Lapas attēli
PDF
ePub

Lowell v.

Gray and Osgood v. James, 67, | Langdon v. De Groot, 144, 284, 128, 138, 141, 205, 241, 247, 299,

426, 433. 389, 402, 411, 425, 426, 430. Lawrence v. Dale, 385.

Lewis v. Davis, 104, 137, 141, 401. Hall v. Gervas and Boot, 411, 421. Liardet v. Johnson, 247. Harrison v. Hogg. 391.

Livingston v. Van Ingen, 380, 458, Harmer v. Playne, 272, 285, 297, 460, 463, 465. 460, 461.

Lewis, 16, 110, 140, 142, Haworth v. Hardcastle, 450.

144, 162, 240, 249, 273, 284, 299, Hayne v. Maltoy, 350.

430, 432, 435, 440, 444. Heathcote ex parte, 327. Herbert v. Adams, 341, 342, 343, Macfarlane v. Price, 270, 281, 294. 384.

Makepeace v. Johnson, 64.
Hesse v. Stevenson, 320, 352, 355. Mauton v. Manton, 137, 404, 415.
Hicks v. Raincock, 457.

Manton v. Parker, 113.
Hill v. Thompson, 100, 109, 116, McNeven v. Livingston, 385.

134, 174, 186, 217, 238, 247, 270, Mellus v. Silsbee, 159, 190, 199. 375, 430, 434, 453, 455, 456. Moody v. Fiske, 116, 214, 215, 276, Hill v. Williamson, 456.

375, 376, 421. Hornblower v. Boulton, 79, 93, 98, Morrill v. Worthington, 343, 344, 235, 287.

345. Huddart v. Grimshaw, 80, 94, 133, Morris v. Huntington, 186, 187, 238, 411.

197, 205, 300, 421, 422, 423. Hunt v. Coffin, 470.

Newberry v. James, 287, 338, 339. Isaac v. Humpage, 457. Isaacs v. Cooper, 454.

Odjorne v. Amesbury, N. Factory,

211, 212. Jay v. Bond, 387.

Odiorne v. Winkley, 122, 240, 270, Jones v. Pearce, 112, 152, 168, 373. 435. Judkins v. Earle, 345.

Ogle v. Ege, 383, 452, 453.

Oldham v. Langmead, 424. Keplinger v. De Young, 365, King v. Arkwright, 174, 238, 247, Park v. Little & Wood, 108, 299, 284, 287, 470.

384. King v. Butler, 470.

Parsons v. Barnard, 379. King v. Cutler, 167, 425.

Pennock & Sellers v. Dialogue, King v. Daniel, 128.

185, 188, 197, 205, 407, 418, 419, King v. Dawes, 470.

420, 422, 431. King v. Else, 270, 273.

Pettibone v. Darringer, 403, 409. King v. Hadden, 129, 429. King v. Lister, 129.

| Reutgen v. Knowers & Grant, King v. Metcalf, 223, 227, 230, 235, 66–67, 164, 346. 253.

Rogers v. Abbot, 270, 454, 455. King v. Murray, 286.

Roworth v. Wilkes, 382.
King v. Peacock, 470.
King v. Russel, 421.

Savory v. Price, 239, 247.
King v. Wheeler, 80, 94, 95, 99, 223, Sawin v. Guild, 359.

227, 235, 240, 242, 267, 292, 429. Shaw v. Cooper, 70, 180, 203, 300, Kneass v. Schuylkill Bank, 231, 422. 238, 249, 384.

Smith v. Dickenson, 340, 342. Koops ex parte, 327.

Spieres v. Parker, 392.

Sullivan v. Redfield, 466. Walker v. Congreve, 127, 134, 455, Stearns v. Barrett, 62, 66, 68, 216, 469.

220, 321, 341, 403, 406, 424, Watson v. Bladen, 270, 367. 470.

Watson v. Pears, 327, 401.

Whitecburch v. Hide, 457. Taylor v. Hare, 348.

Whittemore v. Cutter, 101, 109, Tenant's case 63, 418.

122, 139, 164, 198, 205, 218, 224, Thompson v. Foreman, 455.

270, 275, 298, 299, 306, 315, 361, Thompson v. Knight, 142, 205. 366, 383, 408, 422, 431, 435, 438, Throckmorton v. Tracey, 392. 440, 441, 443, 447. Townsend & Grant v. Raymond, Whitney v. Carter, 103, 426. 300.

Whitney v. Fort, 417. Treadwell & Watson v. Bladen, Williams v. Williams, 7, 27, 467.

378, 407, 420, 422, 427, 428. Wood ex parte, 435, 470. Turner v. Winter, 112, 243, 247. Wood v. Zimmer, 190, 205, 247,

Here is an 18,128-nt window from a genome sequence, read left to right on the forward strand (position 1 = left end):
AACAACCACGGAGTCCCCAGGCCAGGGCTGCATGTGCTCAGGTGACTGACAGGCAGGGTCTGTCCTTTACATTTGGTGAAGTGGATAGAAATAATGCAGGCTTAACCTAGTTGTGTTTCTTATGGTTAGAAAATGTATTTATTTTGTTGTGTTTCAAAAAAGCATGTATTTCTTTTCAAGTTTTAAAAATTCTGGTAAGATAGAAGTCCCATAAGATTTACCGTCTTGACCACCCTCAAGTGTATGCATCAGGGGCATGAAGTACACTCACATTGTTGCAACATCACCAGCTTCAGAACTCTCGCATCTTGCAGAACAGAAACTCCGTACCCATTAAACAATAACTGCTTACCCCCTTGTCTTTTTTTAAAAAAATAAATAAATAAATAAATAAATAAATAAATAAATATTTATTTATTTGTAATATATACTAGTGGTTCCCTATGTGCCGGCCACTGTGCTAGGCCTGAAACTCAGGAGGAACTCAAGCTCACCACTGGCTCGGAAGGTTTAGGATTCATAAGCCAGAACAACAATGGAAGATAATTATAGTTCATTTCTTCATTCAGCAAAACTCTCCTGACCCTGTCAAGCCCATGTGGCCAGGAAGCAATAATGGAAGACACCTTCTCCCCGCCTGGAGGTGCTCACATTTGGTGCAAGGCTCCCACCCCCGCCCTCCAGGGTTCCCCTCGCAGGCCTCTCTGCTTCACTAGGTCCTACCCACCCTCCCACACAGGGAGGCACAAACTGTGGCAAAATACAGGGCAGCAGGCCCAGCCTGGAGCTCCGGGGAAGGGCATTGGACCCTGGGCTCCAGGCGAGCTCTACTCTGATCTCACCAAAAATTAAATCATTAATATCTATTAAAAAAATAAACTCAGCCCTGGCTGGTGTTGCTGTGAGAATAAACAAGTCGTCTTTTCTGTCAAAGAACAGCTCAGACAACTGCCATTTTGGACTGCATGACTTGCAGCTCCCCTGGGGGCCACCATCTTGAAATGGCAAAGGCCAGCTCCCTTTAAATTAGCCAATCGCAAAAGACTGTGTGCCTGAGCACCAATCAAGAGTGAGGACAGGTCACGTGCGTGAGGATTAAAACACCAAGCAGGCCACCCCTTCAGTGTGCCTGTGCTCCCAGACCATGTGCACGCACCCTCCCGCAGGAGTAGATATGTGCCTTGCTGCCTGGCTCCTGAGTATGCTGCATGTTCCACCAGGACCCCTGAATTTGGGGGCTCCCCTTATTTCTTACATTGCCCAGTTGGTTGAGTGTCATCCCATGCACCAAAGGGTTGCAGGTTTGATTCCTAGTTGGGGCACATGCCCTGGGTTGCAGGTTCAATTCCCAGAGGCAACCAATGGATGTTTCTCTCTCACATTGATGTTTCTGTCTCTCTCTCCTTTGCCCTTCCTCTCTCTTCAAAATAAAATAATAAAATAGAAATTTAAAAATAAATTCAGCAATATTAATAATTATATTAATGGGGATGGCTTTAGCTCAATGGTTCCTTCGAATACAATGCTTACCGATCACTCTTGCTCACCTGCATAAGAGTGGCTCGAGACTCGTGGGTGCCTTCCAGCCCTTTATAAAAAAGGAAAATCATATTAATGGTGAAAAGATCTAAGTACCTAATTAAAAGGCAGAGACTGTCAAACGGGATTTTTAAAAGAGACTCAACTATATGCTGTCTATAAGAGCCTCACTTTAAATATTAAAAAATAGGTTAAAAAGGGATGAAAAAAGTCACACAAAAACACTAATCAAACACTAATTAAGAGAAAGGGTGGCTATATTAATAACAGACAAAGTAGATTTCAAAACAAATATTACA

248, 284, 285, 289, 290, 404. 291. Tyler v. Tuel, 383.

Woodcock v. Parker, 106, 164,

270, 418. University of Oxford v. Richard

Yovatt v, Arnyard, 340.

son, 461.

LAW OF PATENT RIGHTS.

CHAPTER I..

Definition.

Patents are so called by abbreviation for letters patent, that is open (patentes) letters, a phrase applied to letters or writings addressed by the government, or by the sovereign, or at least by a superior authority, to individuals, as distinguished from letters sealed up or enclosed, and, like these latter, being directed to individuals, they are by this circumstance distinguished from proclamations addressed to the whole people. The expression patent thus substituted for letter patent, is applied to cases of making a grant, as of land, or some privilege, or giving a commission or authority, as in the cases of patents conferring some office. The word brevet, used in the French language in a corresponding sense, is applied to a commission or a grant of rank or office, as brevet of duke. So the French'expression for a påtent in our sense is brevet d'invention, or grant of invention; which confers on the person to whom the brevet is granted, the same privilege in respect to an invention, that is enjoyed under other brevets in respect to the office or rank or other thing to which it relates.

In English the dictionaries define a patent to be a writ granting an exclusive privilege. A writ (writing) is commonly used to signify a mandate or commission by the sovereign authority, and in this latter sense corresponds to the French term brevet, but it is not applied to mere grants, as of land, and it does not accordingly express the distinguishing characteristic of a patent, which is a grant rather than a commission, and does not partake at all of the nature of a mandate; since the grant of a privilege does not import a prohibition on all people not to infringe upon that privilege, any more than grant of a manor implies an injunction upon all other persons not to commit a trespass upon it. There is nothing of command essentially belonging to the instrument.

In respect to inventions, then, a patent is a grant by the state, of the exclusive privilege of making, using and vending, and authorizing others to make, use and vend, an invention. It is a monopoly of the invention. The monopoly may be unrestricted, in

1 Brevet de duc.

« iepriekšējāTurpināt »